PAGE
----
CMC: I rarely set out to craft a story to fit a particular genre. More often than not, I’m drawn to history when I write, so frequently my stories are set in the past; I see historical fiction as an immersive way of falling through a window into another time and place–sort of like a written form of time travel. And most of the time I find my stories taking a decidedly dark or weird turn, such that when the story is finished it feels more like dark fantasy or horror than anything else. I think this is probably because to me–as with HP Lovecraft who was known to have said the same thing–I’m less drawn to the stories of people’s interaction with other people than I am to people’s interaction with some intangible force such as mortality or inner demons or spirituality (or the lack thereof). I’m interested in exploring characters who are struggling to find their own place in the world or who are undergoing a crisis of faith or conscience or who seek to reconcile themselves to seemingly overwhelming obstacles or crushing defeat or great loss. All or most of these subjects tend to get a bit dark. Which is not to say my stories don’t also feature hope or beauty or joy, but the end result is more likely to find a home in a venue publishing dark fiction.
JCD: You’ve written a few novels. How is that process different for you from that of writing short stories? What appeals to you about short fiction as a form?
CMC: The appeal of novel-writing is really all about breathing room–having the space as an author to explore longer or more complex character and plot arcs and to really immerse the reader in the setting so that the setting becomes almost like a character unto itself. My own personal writing style lends itself more to this form, I think. But I do also enjoy writing short stories, which requires a much more focused approach in which the same end result must be achieved through fewer and more subtle brush strokes–the trick is to figure out which brush strokes will work best to achieve whatever tone or idea or emotion you want the story to evoke. Working to get that just right is challenging but can also be very rewarding.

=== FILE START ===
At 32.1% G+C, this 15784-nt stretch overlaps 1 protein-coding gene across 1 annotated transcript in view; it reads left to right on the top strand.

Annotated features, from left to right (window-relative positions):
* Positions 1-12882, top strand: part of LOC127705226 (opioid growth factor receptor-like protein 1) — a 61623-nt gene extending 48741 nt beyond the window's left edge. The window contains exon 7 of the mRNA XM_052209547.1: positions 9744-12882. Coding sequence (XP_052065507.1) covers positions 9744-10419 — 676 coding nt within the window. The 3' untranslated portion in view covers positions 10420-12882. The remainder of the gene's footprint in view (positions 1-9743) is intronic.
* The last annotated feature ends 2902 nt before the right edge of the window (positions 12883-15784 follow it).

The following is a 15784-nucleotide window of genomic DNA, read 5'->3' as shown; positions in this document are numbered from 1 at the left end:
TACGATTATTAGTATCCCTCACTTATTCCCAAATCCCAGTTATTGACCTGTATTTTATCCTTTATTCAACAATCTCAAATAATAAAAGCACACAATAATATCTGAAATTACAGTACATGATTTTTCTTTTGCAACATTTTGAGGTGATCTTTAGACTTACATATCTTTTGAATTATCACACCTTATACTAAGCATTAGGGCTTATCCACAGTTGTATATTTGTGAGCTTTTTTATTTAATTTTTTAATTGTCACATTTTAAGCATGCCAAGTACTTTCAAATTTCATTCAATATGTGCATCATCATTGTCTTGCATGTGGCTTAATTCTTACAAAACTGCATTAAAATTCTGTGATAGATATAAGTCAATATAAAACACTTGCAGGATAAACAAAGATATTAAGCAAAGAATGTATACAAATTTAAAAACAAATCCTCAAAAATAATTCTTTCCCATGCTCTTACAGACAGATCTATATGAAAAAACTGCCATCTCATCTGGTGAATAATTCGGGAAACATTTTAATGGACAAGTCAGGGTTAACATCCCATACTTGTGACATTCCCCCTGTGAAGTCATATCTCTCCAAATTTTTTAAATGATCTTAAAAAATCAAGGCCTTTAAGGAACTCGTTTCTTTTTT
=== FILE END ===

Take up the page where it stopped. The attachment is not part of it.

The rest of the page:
JCD: You have undergraduate degrees in both Medieval Studies and English, as well as a law degree. On your blog you describe your interest in history as having been with you from a very early age. When writing historical fiction how does your expertise come into play? What periods interest you the most?
CMC: I do draw upon my Medieval Studies degree somewhat, but most of what I know about history has been self-taught subsequent to college. All of my novels have been set in either 11th-century England, Normandy and Norway or in late 10th-century England. With my short fiction, I’ve also ranged farther afield, having written about Roman-occupied Britain in the first century, the Classic Mayan Era, the fourteenth century at the time of the Black Death, medieval Greenland, Hudson Bay in the early 20th-century, the U.S. Civil War, World War II, etc. My science fiction is, of course, all set in the future, but even those stories tend to have some element of history woven into them.
JCD: Your blog describes a childhood spent in rural New Jersey. How much have you traveled in your life? How have these travels affected your historical interests?
CMC: I’ve done a fair bit of traveling, mostly in Europe and Asia, and I was able to do on-site research for each of my novels at various sites throughout England. One place that ended up inspiring more stories than any other specific place I’ve ever been to is Orkney; with their rugged natural wonders and abundance of historical ruins ranging through virtually every period of history as far back as the Neolithic period, those islands led me to write three separate stories and also feature prominently in a couple of chapters in one of my novels. Most recently, this past summer, I visited Mesa Verde National Park in Colorado and toured the extensive ruins of the cliff dwellings that were constructed there by the Ancestral Pueblo people, mostly in the 13th century. I was blown away by what I saw, and ever since have been itching to write a story inspired by those structures…
JCD: To wrap things up, what writing projects are you currently excited about? Do you have any new projects in the works?
CMC: I will probably write a short story or novelette about those cliff dwellings, as I mentioned. I’ve also recently begun working on a new novel that will go in a very different direction for me. It’s shaping up to be pure epic fantasy in a secondary world setting. I’ve always loved reading fantasy, and I’m having a lot of fun writing it!
JCD: Thanks so much for chatting with me on this lovely virtual evening!
To read Christopher’s work, order the Distant Echos anthology.
To find out more about Christopher, visit his website.